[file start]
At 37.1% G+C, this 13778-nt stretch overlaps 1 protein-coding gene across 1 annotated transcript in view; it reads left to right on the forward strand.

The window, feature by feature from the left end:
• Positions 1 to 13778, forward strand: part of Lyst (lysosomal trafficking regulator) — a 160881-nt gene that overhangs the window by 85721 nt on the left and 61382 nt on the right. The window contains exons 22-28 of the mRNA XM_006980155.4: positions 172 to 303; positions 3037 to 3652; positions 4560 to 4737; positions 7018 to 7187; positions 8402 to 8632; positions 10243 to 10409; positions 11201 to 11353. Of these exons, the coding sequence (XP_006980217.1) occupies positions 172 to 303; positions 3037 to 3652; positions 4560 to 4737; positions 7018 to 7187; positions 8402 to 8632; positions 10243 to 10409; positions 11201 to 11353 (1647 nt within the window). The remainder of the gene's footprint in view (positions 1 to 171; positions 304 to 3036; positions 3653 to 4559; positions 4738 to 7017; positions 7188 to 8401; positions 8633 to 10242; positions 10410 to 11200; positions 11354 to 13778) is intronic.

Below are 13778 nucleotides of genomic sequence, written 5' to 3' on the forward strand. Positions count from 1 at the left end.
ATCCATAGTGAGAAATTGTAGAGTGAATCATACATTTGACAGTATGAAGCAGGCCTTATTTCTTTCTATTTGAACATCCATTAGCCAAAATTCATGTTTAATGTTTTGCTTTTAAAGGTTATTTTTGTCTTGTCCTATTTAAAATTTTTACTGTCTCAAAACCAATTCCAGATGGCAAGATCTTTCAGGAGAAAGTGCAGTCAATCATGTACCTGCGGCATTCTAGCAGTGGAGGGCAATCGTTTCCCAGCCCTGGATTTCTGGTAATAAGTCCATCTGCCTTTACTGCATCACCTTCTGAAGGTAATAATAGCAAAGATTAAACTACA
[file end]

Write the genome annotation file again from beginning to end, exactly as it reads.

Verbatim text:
At 37.1% G+C, this 13778-nt stretch overlaps 1 protein-coding gene across 1 annotated transcript in view; it reads left to right on the forward strand.

The window, feature by feature from the left end:
• Positions 1 to 13778, forward strand: part of Lyst (lysosomal trafficking regulator) — a 160881-nt gene that overhangs the window by 85721 nt on the left and 61382 nt on the right. The window contains exons 22-28 of the mRNA XM_006980155.4: positions 172 to 303; positions 3037 to 3652; positions 4560 to 4737; positions 7018 to 7187; positions 8402 to 8632; positions 10243 to 10409; positions 11201 to 11353. Of these exons, the coding sequence (XP_006980217.1) occupies positions 172 to 303; positions 3037 to 3652; positions 4560 to 4737; positions 7018 to 7187; positions 8402 to 8632; positions 10243 to 10409; positions 11201 to 11353 (1647 nt within the window). The remainder of the gene's footprint in view (positions 1 to 171; positions 304 to 3036; positions 3653 to 4559; positions 4738 to 7017; positions 7188 to 8401; positions 8633 to 10242; positions 10410 to 11200; positions 11354 to 13778) is intronic.

Below are 13778 nucleotides of genomic sequence, written 5' to 3' on the forward strand. Positions count from 1 at the left end.
ATCCATAGTGAGAAATTGTAGAGTGAATCATACATTTGACAGTATGAAGCAGGCCTTATTTCTTTCTATTTGAACATCCATTAGCCAAAATTCATGTTTAATGTTTTGCTTTTAAAGGTTATTTTTGTCTTGTCCTATTTAAAATTTTTACTGTCTCAAAACCAATTCCAGATGGCAAGATCTTTCAGGAGAAAGTGCAGTCAATCATGTACCTGCGGCATTCTAGCAGTGGAGGGCAATCGTTTCCCAGCCCTGGATTTCTGGTAATAAGTCCATCTGCCTTTACTGCATCACCTTCTGAAGGTAATAATAGCAAAGATTAAACTACA